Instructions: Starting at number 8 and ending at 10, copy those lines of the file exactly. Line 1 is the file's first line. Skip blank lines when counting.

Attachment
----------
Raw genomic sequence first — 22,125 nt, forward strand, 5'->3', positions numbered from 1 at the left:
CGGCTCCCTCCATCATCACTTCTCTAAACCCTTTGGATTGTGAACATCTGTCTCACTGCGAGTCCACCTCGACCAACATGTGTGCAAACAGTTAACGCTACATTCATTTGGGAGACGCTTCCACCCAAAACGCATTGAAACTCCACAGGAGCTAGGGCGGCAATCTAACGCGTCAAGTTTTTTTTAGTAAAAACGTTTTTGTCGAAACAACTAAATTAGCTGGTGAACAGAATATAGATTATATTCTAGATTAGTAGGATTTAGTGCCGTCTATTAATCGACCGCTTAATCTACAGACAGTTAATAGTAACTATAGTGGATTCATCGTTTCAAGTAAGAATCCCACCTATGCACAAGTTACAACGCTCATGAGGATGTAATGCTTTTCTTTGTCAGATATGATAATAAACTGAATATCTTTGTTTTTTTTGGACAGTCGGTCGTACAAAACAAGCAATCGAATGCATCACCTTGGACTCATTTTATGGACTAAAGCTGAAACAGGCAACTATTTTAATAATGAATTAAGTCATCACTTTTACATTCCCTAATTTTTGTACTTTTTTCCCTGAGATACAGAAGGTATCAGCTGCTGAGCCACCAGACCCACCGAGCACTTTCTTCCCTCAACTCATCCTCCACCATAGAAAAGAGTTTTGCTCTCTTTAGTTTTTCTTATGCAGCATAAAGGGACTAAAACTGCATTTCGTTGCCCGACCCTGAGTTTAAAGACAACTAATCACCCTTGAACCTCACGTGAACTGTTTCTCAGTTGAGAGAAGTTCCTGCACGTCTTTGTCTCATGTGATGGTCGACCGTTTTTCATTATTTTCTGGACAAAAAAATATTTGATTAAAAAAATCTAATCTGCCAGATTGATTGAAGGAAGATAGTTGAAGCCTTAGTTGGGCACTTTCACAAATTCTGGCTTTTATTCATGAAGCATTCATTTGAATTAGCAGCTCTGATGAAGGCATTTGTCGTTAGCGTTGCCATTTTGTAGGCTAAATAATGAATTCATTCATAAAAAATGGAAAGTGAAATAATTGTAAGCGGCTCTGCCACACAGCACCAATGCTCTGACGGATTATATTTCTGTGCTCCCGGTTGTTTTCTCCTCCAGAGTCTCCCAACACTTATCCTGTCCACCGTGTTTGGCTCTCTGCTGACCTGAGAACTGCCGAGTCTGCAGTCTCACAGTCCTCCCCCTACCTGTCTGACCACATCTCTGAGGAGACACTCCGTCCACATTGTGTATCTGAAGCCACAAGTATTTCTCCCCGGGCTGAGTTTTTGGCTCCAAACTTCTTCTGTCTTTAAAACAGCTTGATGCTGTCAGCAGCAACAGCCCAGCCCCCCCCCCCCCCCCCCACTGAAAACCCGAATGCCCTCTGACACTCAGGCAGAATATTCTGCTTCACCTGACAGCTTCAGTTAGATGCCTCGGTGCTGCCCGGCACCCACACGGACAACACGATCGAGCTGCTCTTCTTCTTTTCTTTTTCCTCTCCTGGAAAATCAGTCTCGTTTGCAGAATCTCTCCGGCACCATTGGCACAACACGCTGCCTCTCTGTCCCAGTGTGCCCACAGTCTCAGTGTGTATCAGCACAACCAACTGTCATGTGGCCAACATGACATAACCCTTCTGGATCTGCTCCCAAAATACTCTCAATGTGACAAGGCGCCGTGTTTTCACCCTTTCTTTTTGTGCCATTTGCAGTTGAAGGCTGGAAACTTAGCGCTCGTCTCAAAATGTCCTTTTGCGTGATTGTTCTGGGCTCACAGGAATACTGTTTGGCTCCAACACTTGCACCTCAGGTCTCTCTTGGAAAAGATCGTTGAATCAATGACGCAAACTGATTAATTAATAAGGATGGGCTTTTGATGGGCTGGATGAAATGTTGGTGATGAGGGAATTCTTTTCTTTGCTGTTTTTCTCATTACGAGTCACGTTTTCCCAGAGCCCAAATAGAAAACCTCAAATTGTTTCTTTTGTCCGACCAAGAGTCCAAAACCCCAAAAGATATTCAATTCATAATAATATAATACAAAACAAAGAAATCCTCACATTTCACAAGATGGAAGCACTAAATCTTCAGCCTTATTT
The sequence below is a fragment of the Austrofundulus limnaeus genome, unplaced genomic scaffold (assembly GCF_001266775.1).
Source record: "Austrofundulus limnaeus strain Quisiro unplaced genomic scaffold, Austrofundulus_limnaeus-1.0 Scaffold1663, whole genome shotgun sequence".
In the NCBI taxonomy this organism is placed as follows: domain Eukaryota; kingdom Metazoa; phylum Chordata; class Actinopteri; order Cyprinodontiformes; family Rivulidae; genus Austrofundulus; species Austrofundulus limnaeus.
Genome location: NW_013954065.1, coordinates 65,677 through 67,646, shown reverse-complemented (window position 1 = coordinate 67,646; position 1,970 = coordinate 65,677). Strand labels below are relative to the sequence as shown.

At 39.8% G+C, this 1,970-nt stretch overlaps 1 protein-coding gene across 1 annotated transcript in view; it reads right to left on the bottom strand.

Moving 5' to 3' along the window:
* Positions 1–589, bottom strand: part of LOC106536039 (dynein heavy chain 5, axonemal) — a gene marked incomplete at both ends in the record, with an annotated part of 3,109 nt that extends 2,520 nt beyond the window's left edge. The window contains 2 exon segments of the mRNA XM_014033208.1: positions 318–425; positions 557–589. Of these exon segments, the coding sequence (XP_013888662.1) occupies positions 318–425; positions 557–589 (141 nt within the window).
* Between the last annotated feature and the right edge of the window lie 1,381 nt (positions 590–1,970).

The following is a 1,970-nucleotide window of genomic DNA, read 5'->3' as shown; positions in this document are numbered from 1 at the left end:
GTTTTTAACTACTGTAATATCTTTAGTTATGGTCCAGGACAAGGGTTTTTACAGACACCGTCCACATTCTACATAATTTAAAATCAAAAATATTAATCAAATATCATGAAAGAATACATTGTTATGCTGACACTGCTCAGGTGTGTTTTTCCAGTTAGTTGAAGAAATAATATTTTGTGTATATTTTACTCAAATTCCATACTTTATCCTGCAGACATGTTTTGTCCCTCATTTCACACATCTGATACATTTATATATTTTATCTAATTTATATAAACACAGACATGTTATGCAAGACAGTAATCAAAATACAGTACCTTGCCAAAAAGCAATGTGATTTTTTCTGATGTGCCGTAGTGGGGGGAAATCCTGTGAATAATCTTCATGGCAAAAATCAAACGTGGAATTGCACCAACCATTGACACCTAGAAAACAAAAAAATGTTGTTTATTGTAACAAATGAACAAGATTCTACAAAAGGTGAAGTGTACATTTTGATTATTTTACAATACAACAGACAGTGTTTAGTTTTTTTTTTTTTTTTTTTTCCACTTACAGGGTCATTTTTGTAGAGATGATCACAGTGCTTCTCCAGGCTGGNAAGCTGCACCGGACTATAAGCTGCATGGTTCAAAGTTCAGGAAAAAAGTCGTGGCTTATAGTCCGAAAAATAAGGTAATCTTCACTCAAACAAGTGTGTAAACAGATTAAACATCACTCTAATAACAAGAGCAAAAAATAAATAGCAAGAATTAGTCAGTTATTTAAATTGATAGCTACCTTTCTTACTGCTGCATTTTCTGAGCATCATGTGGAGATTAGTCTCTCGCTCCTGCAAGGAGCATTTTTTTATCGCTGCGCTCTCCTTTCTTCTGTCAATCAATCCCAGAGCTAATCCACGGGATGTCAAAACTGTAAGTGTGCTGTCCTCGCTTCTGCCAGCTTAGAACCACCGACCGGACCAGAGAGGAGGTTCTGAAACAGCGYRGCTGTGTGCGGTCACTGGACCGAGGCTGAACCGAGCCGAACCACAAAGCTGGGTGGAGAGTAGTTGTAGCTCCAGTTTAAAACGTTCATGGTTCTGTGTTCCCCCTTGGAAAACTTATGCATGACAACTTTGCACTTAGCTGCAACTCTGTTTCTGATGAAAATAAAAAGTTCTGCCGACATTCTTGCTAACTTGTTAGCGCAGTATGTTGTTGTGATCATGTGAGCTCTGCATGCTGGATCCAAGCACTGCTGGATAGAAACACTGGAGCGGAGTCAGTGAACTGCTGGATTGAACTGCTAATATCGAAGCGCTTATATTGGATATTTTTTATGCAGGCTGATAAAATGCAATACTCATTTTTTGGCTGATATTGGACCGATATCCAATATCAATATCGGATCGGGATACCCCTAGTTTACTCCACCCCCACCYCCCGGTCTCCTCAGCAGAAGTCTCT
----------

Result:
Moving 5' to 3' along the window:
* Positions 1–589, bottom strand: part of LOC106536039 (dynein heavy chain 5, axonemal) — a gene marked incomplete at both ends in the record, with an annotated part of 3,109 nt that extends 2,520 nt beyond the window's left edge. The window contains 2 exon segments of the mRNA XM_014033208.1: positions 318–425; positions 557–589. Of these exon segments, the coding sequence (XP_013888662.1) occupies positions 318–425; positions 557–589 (141 nt within the window).
* Between the last annotated feature and the right edge of the window lie 1,381 nt (positions 590–1,970).